Majority of U.S. Adults Have Poor Heart Health: Study
MONDAY, March 19, 2018 (HealthDay News) -- America's heart health went from bad to worse between 1988 and 2014, a new report warns.
That means roughly 60 percent of whites, 75 percent of Mexican Americans and 85 percent of black Americans are going through life today with subpar heart health.
At first glance, the study seems to offer some good news: A long-standing gap in heart health between white and black Americans has narrowed.
But, "this is due to worsening cardiovascular health among whites" and not to improvements for blacks and Mexican Americans, lead author Dr. Arleen Brown stressed.
Brown is a professor at the University of California, Los Angeles' division of general internal medicine and health services research.
The findings come from a 25-year look at how more than 41,000 adults, aged 25 and up, are doing on selected health factors known as Life's Simple 7: blood pressure; cholesterol status; blood sugar levels; body mass index (BMI), a benchmark of obesity; activity habits; overall diet; and smoking history.
Participants had no history of heart disease.
Cardiovascular disease includes heart disease and stroke, and is the leading cause of death and disability in the United States. Overall, black and Hispanic Americans have higher rates of cardiovascular disease at a younger age than whites, Brown said.
Patient data for the study was drawn from the U.S. National Health and Nutrition Examination Surveys conducted between 1988 and 2014.
Participants were given an overall heart health score at different points during the study, based on Life's Simple 7. This let researchers observe both overall trends and relative well-being by race.
The study authors described the current picture as "poor." Just under 40 percent of whites, 25 percent of Mexican Americans and 15 percent of black Americans lead heart-healthy lives, the study found.
Digging deeper, the investigators found that between 1988 and 1994, the percentage of heart-healthy black Americans aged 25 to 44 was 23 percentage points lower than that of whites. For those 65 years and older, it was 8 percentage points lower, respectively.
By 2011 to 2014, those gaps narrowed considerably, to roughly 11 percentage points for the younger group and 4 percentage points for seniors.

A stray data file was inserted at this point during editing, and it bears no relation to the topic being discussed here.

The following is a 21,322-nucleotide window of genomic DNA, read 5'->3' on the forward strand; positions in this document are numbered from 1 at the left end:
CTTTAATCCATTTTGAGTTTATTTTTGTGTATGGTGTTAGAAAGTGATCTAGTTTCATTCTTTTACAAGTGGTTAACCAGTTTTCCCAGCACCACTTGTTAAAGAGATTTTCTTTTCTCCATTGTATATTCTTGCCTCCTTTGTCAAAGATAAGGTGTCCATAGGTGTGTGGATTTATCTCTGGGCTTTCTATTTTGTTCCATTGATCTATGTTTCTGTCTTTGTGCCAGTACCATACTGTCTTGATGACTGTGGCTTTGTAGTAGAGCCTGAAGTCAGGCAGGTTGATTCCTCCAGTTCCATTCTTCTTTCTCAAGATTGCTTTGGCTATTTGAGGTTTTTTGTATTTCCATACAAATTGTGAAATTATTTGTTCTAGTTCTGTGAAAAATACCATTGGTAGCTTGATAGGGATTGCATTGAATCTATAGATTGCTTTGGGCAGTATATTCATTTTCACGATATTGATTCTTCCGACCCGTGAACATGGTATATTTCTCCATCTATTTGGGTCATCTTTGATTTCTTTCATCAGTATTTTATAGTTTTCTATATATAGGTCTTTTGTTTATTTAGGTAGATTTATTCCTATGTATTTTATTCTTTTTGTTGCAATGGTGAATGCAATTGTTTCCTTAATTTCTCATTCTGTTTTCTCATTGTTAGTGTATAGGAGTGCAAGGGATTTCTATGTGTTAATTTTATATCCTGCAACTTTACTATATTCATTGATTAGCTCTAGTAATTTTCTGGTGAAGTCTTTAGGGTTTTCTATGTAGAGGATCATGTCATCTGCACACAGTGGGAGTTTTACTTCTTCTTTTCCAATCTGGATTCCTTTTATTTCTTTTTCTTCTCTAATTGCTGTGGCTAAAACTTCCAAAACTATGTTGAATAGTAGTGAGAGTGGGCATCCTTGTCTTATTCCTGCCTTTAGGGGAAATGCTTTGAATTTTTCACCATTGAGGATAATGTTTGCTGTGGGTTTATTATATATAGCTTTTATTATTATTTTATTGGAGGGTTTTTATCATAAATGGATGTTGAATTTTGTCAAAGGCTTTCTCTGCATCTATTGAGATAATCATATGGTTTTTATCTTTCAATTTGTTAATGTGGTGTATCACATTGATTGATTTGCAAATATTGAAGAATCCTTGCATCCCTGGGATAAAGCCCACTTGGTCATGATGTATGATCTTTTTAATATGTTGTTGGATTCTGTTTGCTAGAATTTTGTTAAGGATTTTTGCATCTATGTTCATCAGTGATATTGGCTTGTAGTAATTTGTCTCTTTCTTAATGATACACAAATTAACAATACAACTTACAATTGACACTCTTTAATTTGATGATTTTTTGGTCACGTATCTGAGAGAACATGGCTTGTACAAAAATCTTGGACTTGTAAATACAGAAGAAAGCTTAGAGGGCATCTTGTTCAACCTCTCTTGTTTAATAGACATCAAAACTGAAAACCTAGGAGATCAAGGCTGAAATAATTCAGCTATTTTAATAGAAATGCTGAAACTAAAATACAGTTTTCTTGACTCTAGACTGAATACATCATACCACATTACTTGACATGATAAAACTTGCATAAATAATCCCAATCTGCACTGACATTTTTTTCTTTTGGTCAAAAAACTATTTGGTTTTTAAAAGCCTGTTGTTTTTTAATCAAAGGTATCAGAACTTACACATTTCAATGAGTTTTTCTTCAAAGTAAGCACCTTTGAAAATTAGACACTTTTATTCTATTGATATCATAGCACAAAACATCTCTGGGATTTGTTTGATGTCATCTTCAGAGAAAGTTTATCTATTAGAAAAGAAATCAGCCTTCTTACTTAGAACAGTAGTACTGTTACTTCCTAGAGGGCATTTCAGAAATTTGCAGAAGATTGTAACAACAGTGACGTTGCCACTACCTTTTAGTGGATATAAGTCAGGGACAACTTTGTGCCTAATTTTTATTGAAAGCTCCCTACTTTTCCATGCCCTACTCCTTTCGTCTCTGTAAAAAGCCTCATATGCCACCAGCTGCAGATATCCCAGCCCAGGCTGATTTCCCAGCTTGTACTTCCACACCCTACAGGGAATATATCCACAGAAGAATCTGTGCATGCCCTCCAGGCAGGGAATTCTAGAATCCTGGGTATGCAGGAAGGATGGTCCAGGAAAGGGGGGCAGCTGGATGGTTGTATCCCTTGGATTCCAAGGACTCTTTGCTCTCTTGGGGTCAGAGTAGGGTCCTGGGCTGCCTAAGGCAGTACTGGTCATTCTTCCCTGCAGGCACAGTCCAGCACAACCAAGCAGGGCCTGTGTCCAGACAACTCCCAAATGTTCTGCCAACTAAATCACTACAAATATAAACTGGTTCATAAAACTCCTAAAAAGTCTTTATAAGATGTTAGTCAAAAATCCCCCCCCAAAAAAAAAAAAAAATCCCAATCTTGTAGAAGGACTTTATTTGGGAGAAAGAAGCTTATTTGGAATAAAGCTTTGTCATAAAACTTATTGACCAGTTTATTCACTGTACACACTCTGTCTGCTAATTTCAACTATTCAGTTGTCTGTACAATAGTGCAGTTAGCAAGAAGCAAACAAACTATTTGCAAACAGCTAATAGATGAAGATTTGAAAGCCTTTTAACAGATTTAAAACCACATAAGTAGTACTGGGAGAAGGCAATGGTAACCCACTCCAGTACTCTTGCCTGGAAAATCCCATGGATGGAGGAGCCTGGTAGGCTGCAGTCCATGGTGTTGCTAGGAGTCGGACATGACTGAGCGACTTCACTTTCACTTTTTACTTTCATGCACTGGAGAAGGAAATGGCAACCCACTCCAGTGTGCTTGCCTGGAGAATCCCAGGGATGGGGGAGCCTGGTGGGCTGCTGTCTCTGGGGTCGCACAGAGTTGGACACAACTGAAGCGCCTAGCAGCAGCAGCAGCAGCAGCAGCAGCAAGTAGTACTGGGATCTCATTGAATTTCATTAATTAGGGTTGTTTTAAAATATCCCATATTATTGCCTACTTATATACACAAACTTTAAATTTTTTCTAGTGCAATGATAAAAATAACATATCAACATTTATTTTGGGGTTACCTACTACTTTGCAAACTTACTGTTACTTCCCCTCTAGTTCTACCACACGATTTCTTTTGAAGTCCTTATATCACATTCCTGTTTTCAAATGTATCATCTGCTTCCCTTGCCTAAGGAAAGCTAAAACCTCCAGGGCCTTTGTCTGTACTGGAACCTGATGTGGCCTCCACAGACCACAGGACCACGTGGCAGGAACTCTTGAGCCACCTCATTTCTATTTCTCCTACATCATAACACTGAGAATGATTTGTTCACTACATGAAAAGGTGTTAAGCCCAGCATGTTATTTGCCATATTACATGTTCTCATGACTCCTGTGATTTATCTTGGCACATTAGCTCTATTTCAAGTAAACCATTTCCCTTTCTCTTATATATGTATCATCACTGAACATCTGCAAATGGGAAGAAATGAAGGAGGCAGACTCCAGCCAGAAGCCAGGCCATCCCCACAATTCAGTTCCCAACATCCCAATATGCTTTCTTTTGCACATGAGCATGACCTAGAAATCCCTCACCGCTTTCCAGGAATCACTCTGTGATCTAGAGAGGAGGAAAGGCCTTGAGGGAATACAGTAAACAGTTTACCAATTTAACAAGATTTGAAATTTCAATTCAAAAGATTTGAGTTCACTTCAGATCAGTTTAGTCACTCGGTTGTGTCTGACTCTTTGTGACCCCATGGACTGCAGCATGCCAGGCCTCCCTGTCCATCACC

But that narrowing was due to a troubling decline in heart health among whites.
For example, between 1988 and 2014, the percentage of heart healthy whites aged 25 to 44 dropped more than 15 percentage points. Similarly, a drop of nearly 5 percentage points was seen among whites aged 65 and older, the findings showed.
The findings were reported online March 19 in the Annals of Internal Medicine.
Reversing the decline will likely require action on several fronts, Brown said.
"Blood pressure and cholesterol control can be improved by lifestyle changes and the quality of medical care," she said.
"We can encourage diet and exercise by increasing access to healthy foods and safe places to exercise. These are influenced by communities and policy makers. Smoking rates can be influenced by tobacco control policies, such as smoking restrictions, tax policy, restricting youth access to tobacco," Brown said.
Dr. George Mensah, author of an accompanying journal editorial, also sees the need for what Brown called a "multipronged approach."
"Over the last 50 years, we have seen dramatic reductions in the rate of dying from heart disease. However, we have not had a similar level of success in promoting optimal heart health," he said.
Mensah directs the U.S. National Heart, Lung, and Blood Institute's Center for Translation Research and Implementation Science.
Mensah said building awareness is key. "All actions begin with lifestyle and behavioral changes," he said, adding that medication is available when such changes alone aren't enough.
"Creating environments that support heart-healthy living in all Americans is crucial," Mensah added.
There's more on heart health at the American Heart Association.
SOURCES: Arleen F. Brown, M.D., Ph.D., professor, department of medicine, division of internal medicine and health services, University of California, Los Angeles; George A. Mensah, M.D., director, Center for Translation Research and Implementation Science, U.S. National Heart, Lung, and Blood Institute, National Institutes of Health, Bethesda, Md.; March 19, 2018, Annals of Internal Medicine